Brathwaite’s family still celebrating
Carlos Brathwaite’s father knew yesterday would be a memorable one, not only for his family but for the entire Caribbean.
It was the day his son Carlos and his teammates, as well as their female counterparts would seek a double win in the World Twenty20 finals.
“I started off the day by saying that I would not go to work today because I feel I am going to see history made today. Because I expected the women to win and I expected the men to win,” Brathwaite, himself a former cricketer, told Barbados TODAY.
And they did not disappoint.
First, Stafanie Taylor led the women to victory against Australia in their maiden T20 win. Hours later, it was the turn of the men who faced rivals England at Eden Gardens in Kolkata. When it came down to the last over, with West Indies needing 19 runs off six balls to win, it was Brathwaite who saved the day, smashing four sixes to bring home the trophy.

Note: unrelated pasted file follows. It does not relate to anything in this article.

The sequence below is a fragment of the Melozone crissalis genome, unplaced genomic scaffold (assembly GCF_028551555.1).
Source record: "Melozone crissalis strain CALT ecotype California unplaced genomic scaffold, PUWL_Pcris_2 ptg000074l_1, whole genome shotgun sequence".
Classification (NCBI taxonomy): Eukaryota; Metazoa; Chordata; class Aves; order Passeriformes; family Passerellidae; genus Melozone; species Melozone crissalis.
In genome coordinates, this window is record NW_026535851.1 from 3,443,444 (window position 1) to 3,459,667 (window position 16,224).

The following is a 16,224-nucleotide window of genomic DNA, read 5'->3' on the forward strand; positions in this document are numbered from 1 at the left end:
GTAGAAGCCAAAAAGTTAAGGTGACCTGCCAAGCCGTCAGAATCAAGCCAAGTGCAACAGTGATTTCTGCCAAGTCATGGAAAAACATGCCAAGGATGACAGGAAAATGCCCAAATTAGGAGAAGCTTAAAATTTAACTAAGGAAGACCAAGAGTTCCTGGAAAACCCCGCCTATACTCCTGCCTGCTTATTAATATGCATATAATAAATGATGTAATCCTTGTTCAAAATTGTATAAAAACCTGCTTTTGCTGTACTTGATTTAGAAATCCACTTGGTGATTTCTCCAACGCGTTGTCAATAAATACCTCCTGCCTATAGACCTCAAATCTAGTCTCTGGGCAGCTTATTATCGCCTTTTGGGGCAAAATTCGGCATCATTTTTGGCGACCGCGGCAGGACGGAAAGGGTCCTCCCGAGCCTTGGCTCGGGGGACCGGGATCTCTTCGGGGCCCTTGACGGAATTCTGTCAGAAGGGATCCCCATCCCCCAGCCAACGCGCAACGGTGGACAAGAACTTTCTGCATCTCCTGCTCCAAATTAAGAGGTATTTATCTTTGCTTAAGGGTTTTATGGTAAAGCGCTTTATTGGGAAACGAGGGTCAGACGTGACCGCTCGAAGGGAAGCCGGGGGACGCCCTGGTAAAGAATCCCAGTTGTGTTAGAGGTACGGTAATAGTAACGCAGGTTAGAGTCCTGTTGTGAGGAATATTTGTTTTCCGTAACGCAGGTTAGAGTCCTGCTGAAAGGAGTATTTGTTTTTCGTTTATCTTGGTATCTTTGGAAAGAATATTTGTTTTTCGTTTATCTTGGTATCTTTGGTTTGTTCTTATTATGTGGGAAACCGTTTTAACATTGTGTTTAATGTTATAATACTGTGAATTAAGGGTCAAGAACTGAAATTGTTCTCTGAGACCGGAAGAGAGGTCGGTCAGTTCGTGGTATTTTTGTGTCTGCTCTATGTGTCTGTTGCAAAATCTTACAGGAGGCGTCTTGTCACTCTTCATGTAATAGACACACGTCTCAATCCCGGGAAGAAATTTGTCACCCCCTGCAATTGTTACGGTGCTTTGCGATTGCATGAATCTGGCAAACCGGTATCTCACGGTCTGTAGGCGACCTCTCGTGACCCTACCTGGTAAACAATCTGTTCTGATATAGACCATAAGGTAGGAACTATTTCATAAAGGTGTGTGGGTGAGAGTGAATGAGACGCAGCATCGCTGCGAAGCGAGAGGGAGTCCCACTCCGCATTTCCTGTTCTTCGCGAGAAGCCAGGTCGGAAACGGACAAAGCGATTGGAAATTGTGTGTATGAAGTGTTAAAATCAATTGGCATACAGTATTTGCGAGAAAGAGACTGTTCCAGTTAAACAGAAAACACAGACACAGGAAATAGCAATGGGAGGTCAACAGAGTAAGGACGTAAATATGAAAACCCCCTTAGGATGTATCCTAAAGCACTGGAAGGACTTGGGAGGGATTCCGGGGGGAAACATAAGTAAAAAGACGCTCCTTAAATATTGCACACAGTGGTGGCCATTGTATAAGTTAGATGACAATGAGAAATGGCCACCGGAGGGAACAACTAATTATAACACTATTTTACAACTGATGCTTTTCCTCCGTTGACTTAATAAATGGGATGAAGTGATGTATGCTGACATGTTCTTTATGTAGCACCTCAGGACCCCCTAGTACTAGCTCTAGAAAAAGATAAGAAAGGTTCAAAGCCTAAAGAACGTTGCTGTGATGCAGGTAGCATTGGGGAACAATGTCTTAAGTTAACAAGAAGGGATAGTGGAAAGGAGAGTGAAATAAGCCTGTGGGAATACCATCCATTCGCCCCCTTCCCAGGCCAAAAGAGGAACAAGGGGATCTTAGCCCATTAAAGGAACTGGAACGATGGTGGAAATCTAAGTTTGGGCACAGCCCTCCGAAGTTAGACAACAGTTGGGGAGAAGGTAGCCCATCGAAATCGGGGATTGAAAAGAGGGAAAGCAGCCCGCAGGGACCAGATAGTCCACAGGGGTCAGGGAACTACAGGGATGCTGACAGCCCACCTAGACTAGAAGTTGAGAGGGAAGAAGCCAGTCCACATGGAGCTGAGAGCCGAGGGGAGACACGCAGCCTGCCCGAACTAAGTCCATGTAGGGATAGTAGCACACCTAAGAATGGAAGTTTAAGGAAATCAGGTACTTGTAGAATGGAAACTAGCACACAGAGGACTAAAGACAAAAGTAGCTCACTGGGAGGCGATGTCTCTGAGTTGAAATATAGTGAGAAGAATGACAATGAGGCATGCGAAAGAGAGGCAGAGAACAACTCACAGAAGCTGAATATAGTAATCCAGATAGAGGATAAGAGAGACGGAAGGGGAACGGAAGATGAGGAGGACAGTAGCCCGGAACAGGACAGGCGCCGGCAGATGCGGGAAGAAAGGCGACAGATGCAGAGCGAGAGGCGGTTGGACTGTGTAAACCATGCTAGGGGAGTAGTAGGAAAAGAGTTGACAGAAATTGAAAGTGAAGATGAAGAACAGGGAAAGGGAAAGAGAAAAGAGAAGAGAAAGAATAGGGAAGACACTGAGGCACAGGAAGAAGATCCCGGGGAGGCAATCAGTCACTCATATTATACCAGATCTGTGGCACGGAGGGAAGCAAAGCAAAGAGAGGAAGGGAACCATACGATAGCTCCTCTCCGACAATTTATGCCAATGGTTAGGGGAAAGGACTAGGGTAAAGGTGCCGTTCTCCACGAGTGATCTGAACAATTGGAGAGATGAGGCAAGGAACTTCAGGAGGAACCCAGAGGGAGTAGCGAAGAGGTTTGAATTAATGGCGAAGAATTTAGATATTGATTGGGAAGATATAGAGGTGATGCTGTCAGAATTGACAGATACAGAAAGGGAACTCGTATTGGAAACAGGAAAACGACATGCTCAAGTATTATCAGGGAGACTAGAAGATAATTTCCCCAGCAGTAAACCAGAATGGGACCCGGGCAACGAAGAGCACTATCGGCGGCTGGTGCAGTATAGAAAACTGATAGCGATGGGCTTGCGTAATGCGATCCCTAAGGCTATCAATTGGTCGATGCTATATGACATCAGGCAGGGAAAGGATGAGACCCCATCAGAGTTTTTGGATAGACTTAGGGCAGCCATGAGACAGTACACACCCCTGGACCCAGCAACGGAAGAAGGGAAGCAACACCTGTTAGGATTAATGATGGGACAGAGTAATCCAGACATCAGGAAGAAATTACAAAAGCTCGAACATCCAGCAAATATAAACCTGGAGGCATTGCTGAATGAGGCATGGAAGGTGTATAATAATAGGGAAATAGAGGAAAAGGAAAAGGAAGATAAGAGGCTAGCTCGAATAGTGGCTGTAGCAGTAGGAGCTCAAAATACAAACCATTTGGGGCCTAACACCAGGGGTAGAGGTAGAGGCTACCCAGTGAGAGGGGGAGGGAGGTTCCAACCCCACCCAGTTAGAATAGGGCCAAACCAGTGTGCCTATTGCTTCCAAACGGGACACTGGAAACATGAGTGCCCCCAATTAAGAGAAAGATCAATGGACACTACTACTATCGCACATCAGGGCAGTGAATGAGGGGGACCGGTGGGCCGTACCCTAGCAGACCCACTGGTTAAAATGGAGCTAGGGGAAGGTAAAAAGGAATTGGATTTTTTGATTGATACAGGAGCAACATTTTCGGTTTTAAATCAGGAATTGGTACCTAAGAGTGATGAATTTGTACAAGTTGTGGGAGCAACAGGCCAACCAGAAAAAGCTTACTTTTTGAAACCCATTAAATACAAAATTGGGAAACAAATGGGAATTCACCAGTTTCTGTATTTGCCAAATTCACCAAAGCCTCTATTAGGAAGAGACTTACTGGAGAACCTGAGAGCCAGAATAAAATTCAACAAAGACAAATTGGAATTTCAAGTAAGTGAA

“When I saw Carlos facing the last over, I said to myself, ‘once Carlos don’t play his sweep shot we’re gonna make those runs easy. And he played as straight as he possibly can,” Chesterfield Brathwaite said on Sunday.
“I always tell him when he is batting try and play as straight as possible. The thing I always discuss with him is his sweep shot. He didn’t really play a sweep shot [Sunday], he played a scoop.”
His mother, Joycelyn admitted she was a novice at cricket. However, she said she wasn’t nervous when her son started batting.
“I watched the first innings and after the [first] person get out I started praying. So it was prayer that lift him up. And his ability,” she said.
For her, the four sixes he scored were one each “for the mother, father, sister and himself,” she laughed.
Chantelle Brathwaite, wearing her West Indies jersey, was beaming with pride at what her brother had just accomplished.
“I couldn’t wait to see him bat,” she said.
“I know he was going to do something big but I wasn’t sure what it was, either bowling or batting. It turned out to be both.”
For Chesterfield Brathwaite, there was more to the day than the historic wins.
“I said last week that if West Indies win these three trophies you’ll hardly hear anybody getting killed, any fights . . . for a little while. Everybody is going to be happy, nobody is going to be grumpy no more, for a little while. And it’s a real good feeling,” he said. (MCW)